I have tried to construe that paragraph. I spent a few minutes carefully examining the Race Relations Act, but could not for the life of me imagine the circumstances which the Minister was outlining. I believe that it would be helpful if the Minister could tell us this afternoon how a court could find that a body was carrying out functions of a public nature, yet it would not be necessary to extend the schedule so that that body was listed. I am sure that it would be most useful if the noble Lord could explain that to the House, as we would know whether or not a gap exists.
My Lords, the Government considered carefully the points made by noble Lords at Committee stage on this issue. I note again what has been said this afternoon. However, we continue to believe that the approach that we have adopted in defining public authorities is the right one. Our main reason for maintaining that belief is that there is a need for clarity. If one looks at the schedule, it is crystal clear what is intended by way of definition. We believe that that remains the best way to deal with the matter. If a body is on the list, it is clear what is to be covered. There can be no argument about that. The noble Lord, Lord Lester, in a sense has anticipated one of the issues on which we wished to be clear; that is, it will be much easier to use the schedule if we move forward a positive duty to promote race equality. I believe that the noble Lord accepts that point and that he probably did so from the outset.
Of course, it is true that the Government believe that on balance the broad definition approach is right for the Human Rights Act. Obviously, we retain that position. While a list approach would have brought clarity there too, we judged--and we took that consideration on board at the time--that it would be inappropriate as we wanted to keep the definition broad so that domestic legislation would always be in step with developments in case law in Strasbourg.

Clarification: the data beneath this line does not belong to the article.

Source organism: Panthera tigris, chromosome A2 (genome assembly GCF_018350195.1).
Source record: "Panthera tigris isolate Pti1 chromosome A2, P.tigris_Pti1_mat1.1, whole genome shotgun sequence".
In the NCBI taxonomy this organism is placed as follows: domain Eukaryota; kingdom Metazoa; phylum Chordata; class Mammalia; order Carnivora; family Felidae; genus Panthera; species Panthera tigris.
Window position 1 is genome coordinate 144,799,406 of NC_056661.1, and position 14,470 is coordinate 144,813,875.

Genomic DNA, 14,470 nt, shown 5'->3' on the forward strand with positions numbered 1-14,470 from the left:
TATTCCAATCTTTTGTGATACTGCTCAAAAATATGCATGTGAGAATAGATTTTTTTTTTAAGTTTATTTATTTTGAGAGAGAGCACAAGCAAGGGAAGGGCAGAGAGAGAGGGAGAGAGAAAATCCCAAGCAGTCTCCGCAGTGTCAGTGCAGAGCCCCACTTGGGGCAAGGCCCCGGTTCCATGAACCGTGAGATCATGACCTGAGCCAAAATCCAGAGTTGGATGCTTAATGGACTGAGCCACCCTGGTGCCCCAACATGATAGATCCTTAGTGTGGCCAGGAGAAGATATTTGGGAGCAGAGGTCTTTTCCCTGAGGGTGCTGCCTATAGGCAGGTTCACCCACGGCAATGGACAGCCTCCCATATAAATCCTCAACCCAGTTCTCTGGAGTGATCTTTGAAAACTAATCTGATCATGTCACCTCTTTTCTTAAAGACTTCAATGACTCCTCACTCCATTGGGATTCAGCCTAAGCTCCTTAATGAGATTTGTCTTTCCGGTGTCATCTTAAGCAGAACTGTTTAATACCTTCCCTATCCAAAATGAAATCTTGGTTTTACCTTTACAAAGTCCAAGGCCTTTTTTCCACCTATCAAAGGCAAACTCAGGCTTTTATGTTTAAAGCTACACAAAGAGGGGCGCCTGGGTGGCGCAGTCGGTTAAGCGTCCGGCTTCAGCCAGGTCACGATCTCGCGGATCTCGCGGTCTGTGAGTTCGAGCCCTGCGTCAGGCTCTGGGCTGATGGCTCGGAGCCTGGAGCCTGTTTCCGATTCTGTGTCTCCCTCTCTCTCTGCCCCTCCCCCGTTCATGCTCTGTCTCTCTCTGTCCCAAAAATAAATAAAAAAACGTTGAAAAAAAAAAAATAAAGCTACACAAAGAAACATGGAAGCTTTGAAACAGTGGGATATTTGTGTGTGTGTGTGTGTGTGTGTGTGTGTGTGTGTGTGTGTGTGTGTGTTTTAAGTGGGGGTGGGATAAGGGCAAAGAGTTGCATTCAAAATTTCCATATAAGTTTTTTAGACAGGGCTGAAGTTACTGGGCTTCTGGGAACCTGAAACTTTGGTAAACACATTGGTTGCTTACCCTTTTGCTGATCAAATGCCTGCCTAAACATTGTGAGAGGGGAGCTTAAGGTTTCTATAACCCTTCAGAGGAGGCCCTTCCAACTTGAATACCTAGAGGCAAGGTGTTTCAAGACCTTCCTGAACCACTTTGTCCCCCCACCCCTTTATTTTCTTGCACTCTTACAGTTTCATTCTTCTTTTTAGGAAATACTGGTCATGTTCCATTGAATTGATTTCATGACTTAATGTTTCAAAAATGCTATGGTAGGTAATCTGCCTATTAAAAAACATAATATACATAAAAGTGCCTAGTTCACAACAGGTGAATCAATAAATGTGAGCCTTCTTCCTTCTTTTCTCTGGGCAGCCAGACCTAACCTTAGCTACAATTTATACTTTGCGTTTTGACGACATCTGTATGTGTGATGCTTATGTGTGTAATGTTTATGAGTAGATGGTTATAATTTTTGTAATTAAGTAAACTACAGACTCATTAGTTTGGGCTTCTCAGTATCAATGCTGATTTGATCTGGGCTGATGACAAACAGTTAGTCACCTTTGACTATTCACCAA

However, it does not follow, as night follows day, that that approach is right for the Race Relations (Amendment) Bill or, for that matter, for the Freedom of Information Bill. Using the human rights approach in the context of this Bill would mean that it might not be at all obvious to public bodies how and whether the Bill affects them. The schedule approach makes it much clearer. We believe that such clarity is essential if the Bill is to work properly and effectively.
The noble Lord, Lord Avebury, raised the question of correspondence and, if I may, I shall try to deal with his point. He raised the issue of what might happen if the courts find that a body is a public authority for the purpose of the Human Rights Act, yet it is not listed in Schedule 1 to the Bill. As the noble Lord rightly drew to our attention, I wrote to him on that point. A copy of the letter has been placed in the Library of the House, where it is accessible for everyone to see. It may be useful if, again, I explain our thinking. First, we believe that it is highly unlikely that such a situation will arise because of the care that we have taken to ensure that the schedule is comprehensive. Of course, we are always open to suggestions as to how we may make it even more comprehensive than it is already.